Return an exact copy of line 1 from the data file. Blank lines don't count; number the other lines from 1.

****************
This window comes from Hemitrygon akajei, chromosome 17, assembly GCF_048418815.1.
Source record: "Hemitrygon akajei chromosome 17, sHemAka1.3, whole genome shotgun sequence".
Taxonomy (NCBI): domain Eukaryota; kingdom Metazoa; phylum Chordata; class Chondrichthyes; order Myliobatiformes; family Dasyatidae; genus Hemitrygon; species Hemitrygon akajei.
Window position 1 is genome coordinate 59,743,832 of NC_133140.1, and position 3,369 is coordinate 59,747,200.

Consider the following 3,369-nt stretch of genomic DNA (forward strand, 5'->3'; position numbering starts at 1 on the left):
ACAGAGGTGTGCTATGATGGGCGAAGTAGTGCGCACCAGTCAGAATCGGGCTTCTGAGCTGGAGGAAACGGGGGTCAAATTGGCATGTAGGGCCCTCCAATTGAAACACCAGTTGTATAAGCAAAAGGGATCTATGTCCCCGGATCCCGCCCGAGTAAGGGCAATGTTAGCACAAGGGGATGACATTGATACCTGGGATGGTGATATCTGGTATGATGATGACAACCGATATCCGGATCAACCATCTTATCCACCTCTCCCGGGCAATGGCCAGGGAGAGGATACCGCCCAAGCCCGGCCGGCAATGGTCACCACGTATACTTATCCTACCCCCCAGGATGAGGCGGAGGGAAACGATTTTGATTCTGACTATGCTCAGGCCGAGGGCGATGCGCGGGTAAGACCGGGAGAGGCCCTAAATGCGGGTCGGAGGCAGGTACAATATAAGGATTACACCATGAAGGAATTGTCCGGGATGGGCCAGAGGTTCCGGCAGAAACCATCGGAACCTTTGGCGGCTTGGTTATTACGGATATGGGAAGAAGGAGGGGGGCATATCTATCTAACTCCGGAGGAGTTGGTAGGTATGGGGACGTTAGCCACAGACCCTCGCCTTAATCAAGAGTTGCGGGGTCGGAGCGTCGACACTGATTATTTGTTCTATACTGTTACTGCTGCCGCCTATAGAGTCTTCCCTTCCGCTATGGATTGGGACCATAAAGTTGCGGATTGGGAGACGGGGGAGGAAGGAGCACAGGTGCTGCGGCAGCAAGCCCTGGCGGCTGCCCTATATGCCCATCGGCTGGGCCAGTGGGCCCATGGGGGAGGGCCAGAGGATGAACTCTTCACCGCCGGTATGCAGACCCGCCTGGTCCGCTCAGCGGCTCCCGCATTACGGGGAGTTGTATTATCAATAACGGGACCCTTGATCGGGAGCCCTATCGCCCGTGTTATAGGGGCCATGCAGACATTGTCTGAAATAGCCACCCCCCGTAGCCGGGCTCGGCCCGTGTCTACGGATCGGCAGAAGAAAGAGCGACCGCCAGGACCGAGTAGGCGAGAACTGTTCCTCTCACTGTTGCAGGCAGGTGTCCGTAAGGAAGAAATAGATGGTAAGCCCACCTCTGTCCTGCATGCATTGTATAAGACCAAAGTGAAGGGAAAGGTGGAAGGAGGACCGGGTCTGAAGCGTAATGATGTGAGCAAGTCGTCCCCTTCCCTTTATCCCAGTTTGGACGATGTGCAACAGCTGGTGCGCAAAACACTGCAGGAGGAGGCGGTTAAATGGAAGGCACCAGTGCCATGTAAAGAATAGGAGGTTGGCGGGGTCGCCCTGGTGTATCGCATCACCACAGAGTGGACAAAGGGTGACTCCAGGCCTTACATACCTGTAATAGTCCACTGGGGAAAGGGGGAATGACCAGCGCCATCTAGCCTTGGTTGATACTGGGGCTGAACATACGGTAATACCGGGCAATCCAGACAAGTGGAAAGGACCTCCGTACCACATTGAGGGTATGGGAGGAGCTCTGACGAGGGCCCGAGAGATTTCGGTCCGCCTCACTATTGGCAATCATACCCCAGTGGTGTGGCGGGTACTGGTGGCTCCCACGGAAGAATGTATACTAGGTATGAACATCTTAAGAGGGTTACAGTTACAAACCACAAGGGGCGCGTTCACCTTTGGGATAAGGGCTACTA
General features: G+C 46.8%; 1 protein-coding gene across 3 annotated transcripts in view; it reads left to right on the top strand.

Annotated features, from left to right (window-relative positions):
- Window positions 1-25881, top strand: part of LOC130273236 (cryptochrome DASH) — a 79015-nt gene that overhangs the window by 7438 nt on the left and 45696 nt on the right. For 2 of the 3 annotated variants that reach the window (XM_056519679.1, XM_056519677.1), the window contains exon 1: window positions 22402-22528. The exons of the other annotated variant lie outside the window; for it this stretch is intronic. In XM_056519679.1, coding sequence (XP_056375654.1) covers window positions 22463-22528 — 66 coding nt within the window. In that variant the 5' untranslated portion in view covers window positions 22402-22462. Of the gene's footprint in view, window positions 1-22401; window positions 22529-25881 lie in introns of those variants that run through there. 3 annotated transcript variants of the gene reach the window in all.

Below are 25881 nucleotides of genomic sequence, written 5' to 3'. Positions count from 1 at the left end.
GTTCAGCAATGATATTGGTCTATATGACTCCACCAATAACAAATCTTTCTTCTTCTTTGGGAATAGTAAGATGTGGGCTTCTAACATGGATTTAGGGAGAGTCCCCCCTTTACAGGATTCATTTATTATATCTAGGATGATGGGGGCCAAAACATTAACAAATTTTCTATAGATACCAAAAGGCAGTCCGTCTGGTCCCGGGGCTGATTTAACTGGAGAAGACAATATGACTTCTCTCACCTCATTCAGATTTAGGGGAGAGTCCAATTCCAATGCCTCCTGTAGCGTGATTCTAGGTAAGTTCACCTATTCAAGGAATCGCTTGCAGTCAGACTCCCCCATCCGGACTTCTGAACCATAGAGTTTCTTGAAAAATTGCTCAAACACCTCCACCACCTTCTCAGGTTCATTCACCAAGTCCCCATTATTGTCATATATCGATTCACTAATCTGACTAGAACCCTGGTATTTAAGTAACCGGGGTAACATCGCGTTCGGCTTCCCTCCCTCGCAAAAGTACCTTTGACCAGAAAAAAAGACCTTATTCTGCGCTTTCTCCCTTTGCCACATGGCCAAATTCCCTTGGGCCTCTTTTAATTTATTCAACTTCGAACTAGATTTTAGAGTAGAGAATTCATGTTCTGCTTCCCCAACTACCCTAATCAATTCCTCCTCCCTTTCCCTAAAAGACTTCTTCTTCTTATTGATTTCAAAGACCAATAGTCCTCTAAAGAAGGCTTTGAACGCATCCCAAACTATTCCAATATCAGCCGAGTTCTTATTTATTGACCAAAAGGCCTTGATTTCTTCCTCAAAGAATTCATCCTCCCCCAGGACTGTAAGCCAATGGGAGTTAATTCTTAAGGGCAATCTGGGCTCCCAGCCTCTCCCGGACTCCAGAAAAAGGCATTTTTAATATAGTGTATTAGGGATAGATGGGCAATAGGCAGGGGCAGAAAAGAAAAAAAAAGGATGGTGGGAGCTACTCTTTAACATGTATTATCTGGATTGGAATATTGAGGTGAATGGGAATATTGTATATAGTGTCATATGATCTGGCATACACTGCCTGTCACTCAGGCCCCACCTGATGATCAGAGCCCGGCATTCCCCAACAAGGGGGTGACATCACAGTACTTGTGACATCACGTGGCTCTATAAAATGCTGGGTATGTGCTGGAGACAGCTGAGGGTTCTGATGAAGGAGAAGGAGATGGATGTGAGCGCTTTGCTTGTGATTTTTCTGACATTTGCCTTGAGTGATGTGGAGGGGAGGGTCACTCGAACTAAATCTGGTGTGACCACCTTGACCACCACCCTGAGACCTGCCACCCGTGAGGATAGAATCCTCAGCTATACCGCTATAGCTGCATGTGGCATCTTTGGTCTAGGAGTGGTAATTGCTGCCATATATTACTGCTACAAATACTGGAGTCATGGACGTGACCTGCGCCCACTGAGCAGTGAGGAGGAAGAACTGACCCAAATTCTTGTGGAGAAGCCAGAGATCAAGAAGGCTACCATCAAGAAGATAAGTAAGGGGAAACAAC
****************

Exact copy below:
This window comes from Hemitrygon akajei, chromosome 17, assembly GCF_048418815.1.